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Thursday, Dec. 20, 2012

LISTENING POST

BEST OF 2012

MiChi "Therapy"


Special to The Japan Times

Back in March, I wrote that MiChi's sophomore album "Therapy" was 2012's "first great J-pop album." It wasn't the last, as full-length releases such as Kyary Pamyu Pamyu's "Pamyu Pamyu Revolution," Her Ghost Friend's "Looking For Wonder" and Shiho Nanba's "Otome Shikkaku" are among the finest CDs released over the past 12 months. Yet as December crawls to a close, 2012's first great J-pop album is now my favorite Japanese album of the year thanks to the sonic risks taken by MiChi (real name Michiko Sellars).

News photo

"Therapy" starts off as a very confrontational work, the first words MiChi sings being a cutting, "Don't let the men tell you what you need," before commanding the listener to "Get off your ass and get moving." Equally ear-grabbing is the backing music, an aggressive beat borrowing inspiration from American brostep. Many highlights on "Therapy" incorporate strains of electronic dance music, such as drum 'n' bass ("Together Again") or a more nocturnal take on Perfume's style of electro pop ("Love Is"). Several more prominent J-pop acts would borrow similar moves later in the year — Koda Kumi and Ayumi Hamasaki dipped their toes in the brostep well — but MiChi's songs here don't sound gimmicky, and instead they build great pop songs with triumphant choruses ("Yeah Yeah Yeah!") around fidgety electronics.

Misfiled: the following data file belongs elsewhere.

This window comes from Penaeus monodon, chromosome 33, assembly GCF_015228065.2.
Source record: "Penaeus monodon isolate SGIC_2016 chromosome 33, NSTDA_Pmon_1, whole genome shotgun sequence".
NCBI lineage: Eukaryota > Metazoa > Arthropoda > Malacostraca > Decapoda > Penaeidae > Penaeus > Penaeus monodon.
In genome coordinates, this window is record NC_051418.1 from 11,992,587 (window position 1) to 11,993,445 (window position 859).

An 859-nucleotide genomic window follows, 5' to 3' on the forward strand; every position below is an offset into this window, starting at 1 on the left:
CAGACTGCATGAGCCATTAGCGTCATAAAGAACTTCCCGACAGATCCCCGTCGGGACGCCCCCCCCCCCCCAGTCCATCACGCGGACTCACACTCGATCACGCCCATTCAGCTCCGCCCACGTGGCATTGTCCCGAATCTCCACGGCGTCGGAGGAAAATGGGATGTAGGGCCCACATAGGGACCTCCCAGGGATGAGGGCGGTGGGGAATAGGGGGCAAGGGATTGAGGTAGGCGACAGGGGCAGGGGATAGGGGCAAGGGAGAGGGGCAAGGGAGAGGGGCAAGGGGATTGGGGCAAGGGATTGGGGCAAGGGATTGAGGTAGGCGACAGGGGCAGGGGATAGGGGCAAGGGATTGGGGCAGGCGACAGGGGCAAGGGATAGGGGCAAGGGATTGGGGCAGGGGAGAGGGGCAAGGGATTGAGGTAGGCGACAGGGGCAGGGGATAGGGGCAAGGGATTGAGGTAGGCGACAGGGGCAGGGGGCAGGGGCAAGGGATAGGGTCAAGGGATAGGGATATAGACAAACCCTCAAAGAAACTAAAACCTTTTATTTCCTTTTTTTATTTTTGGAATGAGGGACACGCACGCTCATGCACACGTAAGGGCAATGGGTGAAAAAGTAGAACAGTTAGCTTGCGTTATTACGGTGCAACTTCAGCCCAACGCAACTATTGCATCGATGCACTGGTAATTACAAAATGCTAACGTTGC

The most telling moment on "Therapy" comes on the title track. The tempo slows down as MiChi indulges in some currently "unhip" musical elements — spoken-word vocals, wooshy electronics edging toward New Age territory and samples of children giggling. These could have been treated with an ironic distance, but MiChi sounds committed to them, and this seriousness gives the song an extra punch when the beat eventually speeds up. Instead of settling for sounds that have proven commercially safe, MiChi tried integrating elements that are usually foreign to J-pop throughout "Therapy" — and she ended up with the best Japanese album of the year because of it. (Patrick St. Michel, www.makebelievemelodies.com)


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